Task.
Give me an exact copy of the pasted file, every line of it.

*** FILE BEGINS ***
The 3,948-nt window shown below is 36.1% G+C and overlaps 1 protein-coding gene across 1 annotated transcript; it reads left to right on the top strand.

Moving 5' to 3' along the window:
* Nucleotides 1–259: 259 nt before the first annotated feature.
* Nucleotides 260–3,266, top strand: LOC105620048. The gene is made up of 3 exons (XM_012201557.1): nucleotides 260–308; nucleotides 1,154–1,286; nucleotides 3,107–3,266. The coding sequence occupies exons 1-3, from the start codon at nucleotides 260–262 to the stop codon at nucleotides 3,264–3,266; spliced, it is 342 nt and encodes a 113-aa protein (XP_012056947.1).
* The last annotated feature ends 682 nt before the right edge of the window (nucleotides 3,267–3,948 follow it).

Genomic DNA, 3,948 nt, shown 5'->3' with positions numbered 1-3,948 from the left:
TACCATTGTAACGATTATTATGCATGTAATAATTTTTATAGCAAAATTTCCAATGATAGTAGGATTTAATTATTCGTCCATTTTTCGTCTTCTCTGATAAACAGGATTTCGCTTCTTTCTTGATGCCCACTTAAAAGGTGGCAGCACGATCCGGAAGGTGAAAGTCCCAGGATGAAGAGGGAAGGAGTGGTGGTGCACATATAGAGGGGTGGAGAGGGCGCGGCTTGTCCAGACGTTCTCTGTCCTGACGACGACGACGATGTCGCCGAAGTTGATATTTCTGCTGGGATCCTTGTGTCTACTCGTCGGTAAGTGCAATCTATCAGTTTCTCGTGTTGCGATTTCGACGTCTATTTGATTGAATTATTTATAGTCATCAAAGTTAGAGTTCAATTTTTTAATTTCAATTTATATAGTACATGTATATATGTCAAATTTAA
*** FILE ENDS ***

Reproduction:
The 3,948-nt window shown below is 36.1% G+C and overlaps 1 protein-coding gene across 1 annotated transcript; it reads left to right on the top strand.

Moving 5' to 3' along the window:
* Nucleotides 1–259: 259 nt before the first annotated feature.
* Nucleotides 260–3,266, top strand: LOC105620048. The gene is made up of 3 exons (XM_012201557.1): nucleotides 260–308; nucleotides 1,154–1,286; nucleotides 3,107–3,266. The coding sequence occupies exons 1-3, from the start codon at nucleotides 260–262 to the stop codon at nucleotides 3,264–3,266; spliced, it is 342 nt and encodes a 113-aa protein (XP_012056947.1).
* The last annotated feature ends 682 nt before the right edge of the window (nucleotides 3,267–3,948 follow it).

Genomic DNA, 3,948 nt, shown 5'->3' with positions numbered 1-3,948 from the left:
TACCATTGTAACGATTATTATGCATGTAATAATTTTTATAGCAAAATTTCCAATGATAGTAGGATTTAATTATTCGTCCATTTTTCGTCTTCTCTGATAAACAGGATTTCGCTTCTTTCTTGATGCCCACTTAAAAGGTGGCAGCACGATCCGGAAGGTGAAAGTCCCAGGATGAAGAGGGAAGGAGTGGTGGTGCACATATAGAGGGGTGGAGAGGGCGCGGCTTGTCCAGACGTTCTCTGTCCTGACGACGACGACGATGTCGCCGAAGTTGATATTTCTGCTGGGATCCTTGTGTCTACTCGTCGGTAAGTGCAATCTATCAGTTTCTCGTGTTGCGATTTCGACGTCTATTTGATTGAATTATTTATAGTCATCAAAGTTAGAGTTCAATTTTTTAATTTCAATTTATATAGTACATGTATATATGTCAAATTTAA